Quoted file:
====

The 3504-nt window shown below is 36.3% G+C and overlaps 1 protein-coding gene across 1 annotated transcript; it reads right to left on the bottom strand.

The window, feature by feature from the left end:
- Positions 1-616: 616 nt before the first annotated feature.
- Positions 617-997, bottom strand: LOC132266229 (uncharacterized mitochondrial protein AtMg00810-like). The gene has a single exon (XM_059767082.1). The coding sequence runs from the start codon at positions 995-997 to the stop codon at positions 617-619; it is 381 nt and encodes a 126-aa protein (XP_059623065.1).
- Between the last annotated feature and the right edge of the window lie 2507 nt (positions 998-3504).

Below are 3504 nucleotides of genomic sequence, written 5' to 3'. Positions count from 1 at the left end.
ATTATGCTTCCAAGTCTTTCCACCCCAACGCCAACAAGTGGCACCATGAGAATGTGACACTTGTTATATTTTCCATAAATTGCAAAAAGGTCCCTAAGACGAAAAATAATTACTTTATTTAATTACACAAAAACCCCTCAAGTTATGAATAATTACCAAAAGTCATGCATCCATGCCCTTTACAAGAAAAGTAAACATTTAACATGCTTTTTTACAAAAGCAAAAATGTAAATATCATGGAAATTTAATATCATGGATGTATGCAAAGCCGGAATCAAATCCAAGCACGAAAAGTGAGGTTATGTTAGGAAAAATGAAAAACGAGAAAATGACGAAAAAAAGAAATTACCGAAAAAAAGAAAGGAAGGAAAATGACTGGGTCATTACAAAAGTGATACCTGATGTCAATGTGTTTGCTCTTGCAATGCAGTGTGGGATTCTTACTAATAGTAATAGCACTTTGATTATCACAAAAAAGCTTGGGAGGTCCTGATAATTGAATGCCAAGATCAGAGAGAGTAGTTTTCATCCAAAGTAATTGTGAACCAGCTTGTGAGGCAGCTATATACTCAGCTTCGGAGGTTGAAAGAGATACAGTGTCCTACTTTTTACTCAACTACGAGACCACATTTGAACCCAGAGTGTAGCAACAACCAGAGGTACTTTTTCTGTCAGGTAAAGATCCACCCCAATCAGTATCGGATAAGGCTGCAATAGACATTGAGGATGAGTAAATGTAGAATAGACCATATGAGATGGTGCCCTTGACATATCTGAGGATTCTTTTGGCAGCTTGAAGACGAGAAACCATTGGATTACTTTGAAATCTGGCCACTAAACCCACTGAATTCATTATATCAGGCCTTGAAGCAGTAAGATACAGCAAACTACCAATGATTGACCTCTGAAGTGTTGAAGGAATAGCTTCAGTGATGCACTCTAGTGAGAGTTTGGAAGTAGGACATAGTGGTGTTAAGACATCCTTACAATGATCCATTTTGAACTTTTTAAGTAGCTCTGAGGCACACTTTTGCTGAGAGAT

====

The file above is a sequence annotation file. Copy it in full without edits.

The 3504-nt window shown below is 36.3% G+C and overlaps 1 protein-coding gene across 1 annotated transcript; it reads right to left on the bottom strand.

The window, feature by feature from the left end:
- Positions 1-616: 616 nt before the first annotated feature.
- Positions 617-997, bottom strand: LOC132266229 (uncharacterized mitochondrial protein AtMg00810-like). The gene has a single exon (XM_059767082.1). The coding sequence runs from the start codon at positions 995-997 to the stop codon at positions 617-619; it is 381 nt and encodes a 126-aa protein (XP_059623065.1).
- Between the last annotated feature and the right edge of the window lie 2507 nt (positions 998-3504).

Below are 3504 nucleotides of genomic sequence, written 5' to 3'. Positions count from 1 at the left end.
ATTATGCTTCCAAGTCTTTCCACCCCAACGCCAACAAGTGGCACCATGAGAATGTGACACTTGTTATATTTTCCATAAATTGCAAAAAGGTCCCTAAGACGAAAAATAATTACTTTATTTAATTACACAAAAACCCCTCAAGTTATGAATAATTACCAAAAGTCATGCATCCATGCCCTTTACAAGAAAAGTAAACATTTAACATGCTTTTTTACAAAAGCAAAAATGTAAATATCATGGAAATTTAATATCATGGATGTATGCAAAGCCGGAATCAAATCCAAGCACGAAAAGTGAGGTTATGTTAGGAAAAATGAAAAACGAGAAAATGACGAAAAAAAGAAATTACCGAAAAAAAGAAAGGAAGGAAAATGACTGGGTCATTACAAAAGTGATACCTGATGTCAATGTGTTTGCTCTTGCAATGCAGTGTGGGATTCTTACTAATAGTAATAGCACTTTGATTATCACAAAAAAGCTTGGGAGGTCCTGATAATTGAATGCCAAGATCAGAGAGAGTAGTTTTCATCCAAAGTAATTGTGAACCAGCTTGTGAGGCAGCTATATACTCAGCTTCGGAGGTTGAAAGAGATACAGTGTCCTACTTTTTACTCAACTACGAGACCACATTTGAACCCAGAGTGTAGCAACAACCAGAGGTACTTTTTCTGTCAGGTAAAGATCCACCCCAATCAGTATCGGATAAGGCTGCAATAGACATTGAGGATGAGTAAATGTAGAATAGACCATATGAGATGGTGCCCTTGACATATCTGAGGATTCTTTTGGCAGCTTGAAGACGAGAAACCATTGGATTACTTTGAAATCTGGCCACTAAACCCACTGAATTCATTATATCAGGCCTTGAAGCAGTAAGATACAGCAAACTACCAATGATTGACCTCTGAAGTGTTGAAGGAATAGCTTCAGTGATGCACTCTAGTGAGAGTTTGGAAGTAGGACATAGTGGTGTTAAGACATCCTTACAATGATCCATTTTGAACTTTTTAAGTAGCTCTGAGGCACACTTTTGCTGAGAGAT